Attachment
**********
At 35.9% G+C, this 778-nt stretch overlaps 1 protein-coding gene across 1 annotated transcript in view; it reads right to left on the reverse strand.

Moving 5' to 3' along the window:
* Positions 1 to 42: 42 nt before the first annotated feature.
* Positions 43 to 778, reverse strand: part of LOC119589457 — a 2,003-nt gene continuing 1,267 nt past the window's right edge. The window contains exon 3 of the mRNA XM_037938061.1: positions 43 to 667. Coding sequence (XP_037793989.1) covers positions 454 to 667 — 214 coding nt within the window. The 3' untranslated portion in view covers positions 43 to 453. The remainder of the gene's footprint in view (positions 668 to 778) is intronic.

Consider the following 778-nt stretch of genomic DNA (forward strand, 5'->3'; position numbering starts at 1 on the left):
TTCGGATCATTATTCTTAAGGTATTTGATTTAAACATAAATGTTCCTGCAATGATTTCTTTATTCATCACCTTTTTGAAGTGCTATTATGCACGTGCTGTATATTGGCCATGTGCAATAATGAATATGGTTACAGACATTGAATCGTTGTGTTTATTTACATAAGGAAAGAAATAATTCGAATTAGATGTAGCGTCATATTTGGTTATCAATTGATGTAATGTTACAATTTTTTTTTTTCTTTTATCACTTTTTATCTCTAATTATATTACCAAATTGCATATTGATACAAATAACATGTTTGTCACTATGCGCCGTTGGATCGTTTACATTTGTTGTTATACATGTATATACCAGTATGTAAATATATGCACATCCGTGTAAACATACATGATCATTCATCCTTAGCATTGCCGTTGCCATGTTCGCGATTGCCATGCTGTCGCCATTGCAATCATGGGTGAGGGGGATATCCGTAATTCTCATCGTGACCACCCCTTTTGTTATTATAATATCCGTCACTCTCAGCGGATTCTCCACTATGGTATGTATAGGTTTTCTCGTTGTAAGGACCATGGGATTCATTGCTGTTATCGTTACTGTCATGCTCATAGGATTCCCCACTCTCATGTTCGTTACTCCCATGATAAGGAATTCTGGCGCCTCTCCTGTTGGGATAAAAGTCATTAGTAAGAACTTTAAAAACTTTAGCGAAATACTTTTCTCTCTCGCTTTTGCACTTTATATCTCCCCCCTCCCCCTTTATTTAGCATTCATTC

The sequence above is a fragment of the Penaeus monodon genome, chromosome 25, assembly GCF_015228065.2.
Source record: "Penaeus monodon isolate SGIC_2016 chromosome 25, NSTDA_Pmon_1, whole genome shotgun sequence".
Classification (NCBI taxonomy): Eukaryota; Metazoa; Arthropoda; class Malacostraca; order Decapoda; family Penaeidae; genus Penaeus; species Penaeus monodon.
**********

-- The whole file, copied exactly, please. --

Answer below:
At 35.9% G+C, this 778-nt stretch overlaps 1 protein-coding gene across 1 annotated transcript in view; it reads right to left on the reverse strand.

Moving 5' to 3' along the window:
* Positions 1 to 42: 42 nt before the first annotated feature.
* Positions 43 to 778, reverse strand: part of LOC119589457 — a 2,003-nt gene continuing 1,267 nt past the window's right edge. The window contains exon 3 of the mRNA XM_037938061.1: positions 43 to 667. Coding sequence (XP_037793989.1) covers positions 454 to 667 — 214 coding nt within the window. The 3' untranslated portion in view covers positions 43 to 453. The remainder of the gene's footprint in view (positions 668 to 778) is intronic.

Consider the following 778-nt stretch of genomic DNA (forward strand, 5'->3'; position numbering starts at 1 on the left):
TTCGGATCATTATTCTTAAGGTATTTGATTTAAACATAAATGTTCCTGCAATGATTTCTTTATTCATCACCTTTTTGAAGTGCTATTATGCACGTGCTGTATATTGGCCATGTGCAATAATGAATATGGTTACAGACATTGAATCGTTGTGTTTATTTACATAAGGAAAGAAATAATTCGAATTAGATGTAGCGTCATATTTGGTTATCAATTGATGTAATGTTACAATTTTTTTTTTTCTTTTATCACTTTTTATCTCTAATTATATTACCAAATTGCATATTGATACAAATAACATGTTTGTCACTATGCGCCGTTGGATCGTTTACATTTGTTGTTATACATGTATATACCAGTATGTAAATATATGCACATCCGTGTAAACATACATGATCATTCATCCTTAGCATTGCCGTTGCCATGTTCGCGATTGCCATGCTGTCGCCATTGCAATCATGGGTGAGGGGGATATCCGTAATTCTCATCGTGACCACCCCTTTTGTTATTATAATATCCGTCACTCTCAGCGGATTCTCCACTATGGTATGTATAGGTTTTCTCGTTGTAAGGACCATGGGATTCATTGCTGTTATCGTTACTGTCATGCTCATAGGATTCCCCACTCTCATGTTCGTTACTCCCATGATAAGGAATTCTGGCGCCTCTCCTGTTGGGATAAAAGTCATTAGTAAGAACTTTAAAAACTTTAGCGAAATACTTTTCTCTCTCGCTTTTGCACTTTATATCTCCCCCCTCCCCCTTTATTTAGCATTCATTC

The sequence above is a fragment of the Penaeus monodon genome, chromosome 25, assembly GCF_015228065.2.
Source record: "Penaeus monodon isolate SGIC_2016 chromosome 25, NSTDA_Pmon_1, whole genome shotgun sequence".
Classification (NCBI taxonomy): Eukaryota; Metazoa; Arthropoda; class Malacostraca; order Decapoda; family Penaeidae; genus Penaeus; species Penaeus monodon.